The added cost of the excavation and the investment in Monsoon staying on 19th Ave E has “intangible” value, Banh said.
“This is where we started in Seattle,” he said. “This is where Sophie and I built our names.”
Monsoon is located at 615 19th Ave E. You can learn more at monsoonrestaurants.com.
Capitol Hill food+drink notes
- Free chow and music thanks to Eric Banh’s new neighbors at 19th & Mercer this weekend.
- Seattle Met talked with bar manager Christiansen in 2012: “If somebody comes in and asks for a vodka soda I’m like, ‘good lord, did you see how hard I worked on this?’”
- By the way, we’ve seen other long-time restaurants make upgrades as their neighborhoods grow. Here’s how old-timer Coastal Kitchen went about it.
- Capitol Hill nightlife business owners including Lost Lake’s Dave Meinert, Mike Meckling and the Neumos folks, Travis Rosenthal of Tango and Rumba, Shelley Brothers of the Wild Rose, Curtis Bigelow of the Lobby Bar and James Weimann and Deming Maclise of Poquitos and Von Trapp’s threw their collective weight behind Ed Murray last week.
- We’ve talked about the Ballard-Capitol Hill overlaps from time to time – Li’l Woody’s is just one recent example — but what about U Village? Saw Eltana is readying to open on the mega shopping campus.
- One of the players in the drama around the end of Grey Gallery on 11th Ave is apparently getting into the nightclub business — off Hill. Liquor license application for a Kremwork nightclub at 1809 Minor lists former Grey landlord Nicole Stone among ownership.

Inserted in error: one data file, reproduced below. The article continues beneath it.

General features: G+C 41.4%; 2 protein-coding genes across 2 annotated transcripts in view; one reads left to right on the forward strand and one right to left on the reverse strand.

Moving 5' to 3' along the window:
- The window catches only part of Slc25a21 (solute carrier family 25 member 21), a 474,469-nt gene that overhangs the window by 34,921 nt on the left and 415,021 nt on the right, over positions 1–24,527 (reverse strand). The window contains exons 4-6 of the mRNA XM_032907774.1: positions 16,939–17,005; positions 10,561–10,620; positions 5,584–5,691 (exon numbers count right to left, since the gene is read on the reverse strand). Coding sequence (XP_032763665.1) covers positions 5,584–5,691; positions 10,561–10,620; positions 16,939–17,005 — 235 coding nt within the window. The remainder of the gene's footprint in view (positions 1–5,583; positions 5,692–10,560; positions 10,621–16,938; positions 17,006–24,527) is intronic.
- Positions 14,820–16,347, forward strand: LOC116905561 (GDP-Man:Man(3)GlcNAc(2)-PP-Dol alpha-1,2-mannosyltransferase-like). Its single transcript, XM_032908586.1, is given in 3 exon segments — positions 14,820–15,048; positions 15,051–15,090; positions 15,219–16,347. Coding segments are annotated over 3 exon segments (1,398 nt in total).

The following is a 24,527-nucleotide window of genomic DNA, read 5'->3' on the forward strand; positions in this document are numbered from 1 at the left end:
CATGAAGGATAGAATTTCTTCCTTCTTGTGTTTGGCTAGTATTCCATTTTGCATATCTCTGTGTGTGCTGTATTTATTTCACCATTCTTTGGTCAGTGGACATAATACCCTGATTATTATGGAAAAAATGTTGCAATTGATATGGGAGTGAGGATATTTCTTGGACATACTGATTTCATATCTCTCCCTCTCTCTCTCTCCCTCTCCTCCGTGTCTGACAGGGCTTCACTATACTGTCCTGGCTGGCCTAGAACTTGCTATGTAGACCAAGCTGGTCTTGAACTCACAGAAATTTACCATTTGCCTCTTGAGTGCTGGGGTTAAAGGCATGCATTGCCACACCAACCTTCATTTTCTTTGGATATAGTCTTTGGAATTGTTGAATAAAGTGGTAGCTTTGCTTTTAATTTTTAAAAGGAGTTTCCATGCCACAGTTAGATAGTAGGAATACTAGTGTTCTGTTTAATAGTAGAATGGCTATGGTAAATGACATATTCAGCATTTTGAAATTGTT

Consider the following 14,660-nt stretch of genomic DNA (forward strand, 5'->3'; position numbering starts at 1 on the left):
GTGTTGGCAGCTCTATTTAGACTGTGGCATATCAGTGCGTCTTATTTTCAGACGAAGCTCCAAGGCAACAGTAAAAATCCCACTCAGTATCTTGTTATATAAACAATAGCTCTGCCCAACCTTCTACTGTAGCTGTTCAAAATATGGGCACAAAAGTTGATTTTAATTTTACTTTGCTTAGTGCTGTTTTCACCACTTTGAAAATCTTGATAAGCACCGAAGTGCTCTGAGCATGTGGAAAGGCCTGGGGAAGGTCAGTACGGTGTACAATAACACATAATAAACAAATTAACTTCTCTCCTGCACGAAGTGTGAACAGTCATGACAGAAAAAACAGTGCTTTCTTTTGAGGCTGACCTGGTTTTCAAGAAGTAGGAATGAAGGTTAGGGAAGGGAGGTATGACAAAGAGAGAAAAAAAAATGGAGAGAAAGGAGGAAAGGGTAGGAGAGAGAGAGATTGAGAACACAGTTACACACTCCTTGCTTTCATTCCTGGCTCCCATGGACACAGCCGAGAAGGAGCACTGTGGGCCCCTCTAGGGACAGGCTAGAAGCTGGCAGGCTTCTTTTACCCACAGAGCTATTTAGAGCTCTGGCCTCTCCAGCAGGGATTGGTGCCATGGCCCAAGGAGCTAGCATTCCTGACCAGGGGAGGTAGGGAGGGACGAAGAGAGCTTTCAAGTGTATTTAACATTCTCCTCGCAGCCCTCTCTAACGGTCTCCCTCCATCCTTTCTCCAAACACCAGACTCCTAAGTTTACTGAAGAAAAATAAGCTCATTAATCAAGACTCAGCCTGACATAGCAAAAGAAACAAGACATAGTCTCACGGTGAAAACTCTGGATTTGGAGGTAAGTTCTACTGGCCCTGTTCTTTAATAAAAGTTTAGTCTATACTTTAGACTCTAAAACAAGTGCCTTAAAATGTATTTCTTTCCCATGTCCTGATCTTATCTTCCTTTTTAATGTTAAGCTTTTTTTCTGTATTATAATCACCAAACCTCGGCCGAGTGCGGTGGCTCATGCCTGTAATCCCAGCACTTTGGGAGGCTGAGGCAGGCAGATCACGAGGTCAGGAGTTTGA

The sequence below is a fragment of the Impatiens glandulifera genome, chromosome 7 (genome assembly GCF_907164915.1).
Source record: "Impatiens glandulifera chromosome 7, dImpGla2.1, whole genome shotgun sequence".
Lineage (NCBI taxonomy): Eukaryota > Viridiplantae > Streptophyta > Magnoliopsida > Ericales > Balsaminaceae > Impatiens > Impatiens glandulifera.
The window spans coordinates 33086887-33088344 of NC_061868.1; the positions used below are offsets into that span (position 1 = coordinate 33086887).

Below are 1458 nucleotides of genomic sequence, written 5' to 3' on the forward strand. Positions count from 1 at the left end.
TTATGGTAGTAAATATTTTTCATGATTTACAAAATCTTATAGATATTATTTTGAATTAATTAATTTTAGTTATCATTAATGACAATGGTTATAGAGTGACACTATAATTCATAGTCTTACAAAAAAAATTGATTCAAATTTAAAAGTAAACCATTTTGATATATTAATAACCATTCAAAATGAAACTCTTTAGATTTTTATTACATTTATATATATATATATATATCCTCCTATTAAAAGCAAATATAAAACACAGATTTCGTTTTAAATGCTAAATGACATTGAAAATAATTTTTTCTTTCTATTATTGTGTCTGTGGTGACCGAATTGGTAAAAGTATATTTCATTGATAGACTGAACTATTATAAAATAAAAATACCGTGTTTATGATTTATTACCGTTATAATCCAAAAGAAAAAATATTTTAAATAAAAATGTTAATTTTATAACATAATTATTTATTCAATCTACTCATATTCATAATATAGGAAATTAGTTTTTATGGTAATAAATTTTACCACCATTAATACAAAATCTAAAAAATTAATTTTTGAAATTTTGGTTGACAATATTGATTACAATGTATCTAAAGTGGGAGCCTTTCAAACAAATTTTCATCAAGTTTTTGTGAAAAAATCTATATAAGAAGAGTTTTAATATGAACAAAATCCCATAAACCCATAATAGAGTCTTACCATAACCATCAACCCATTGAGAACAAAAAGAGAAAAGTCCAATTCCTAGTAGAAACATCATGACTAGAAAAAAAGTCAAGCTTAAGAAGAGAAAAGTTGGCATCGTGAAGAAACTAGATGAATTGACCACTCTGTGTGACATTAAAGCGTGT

- Fresh off finally opening the long delayed The Old Sage on 12th Ave, McCracken & Tough have shuttered their Belltown restaurant The Coterie Room and are transitioning it into an events space and retail venture.
- Start your prognostication on what’s next for the Comet. Musician Ian Hill tells CHS he’s hoping to keep it as it is — once the sound system is restored. Meanwhile, there’s a benefit for the out-of-work Comet employees Wednesday night.
- Possibly lost in the Comet news, the Electric Tea Garden venue is also slated to shutter – development is coming.
- Capitol Hill also said goodbye to the weird and wonderful Uncle Elizabeth’s Cafe.
- The final night for Bauhaus at Melrose and Pine looked much like any other. The cafe re-opens in its new home inside the old Capitol Club in November.
- Seattle Mag on Cafe Pettirosso: “There’s a pleasant everyday appeal to the place, and unlike so much nearby, it’s never mobbed by partiers and club-goers.”
- Predictably, this roster of Seattle bar taxidermy is Capitol Hill heavy.
- The first in Alex Negranza’s An Evening With dinner events went down Sunday night. Last we heard, he’d sold all but two tickets. Here’s what it looked like behind the scenes where they were “hella using vac-pots” in the cocktail department: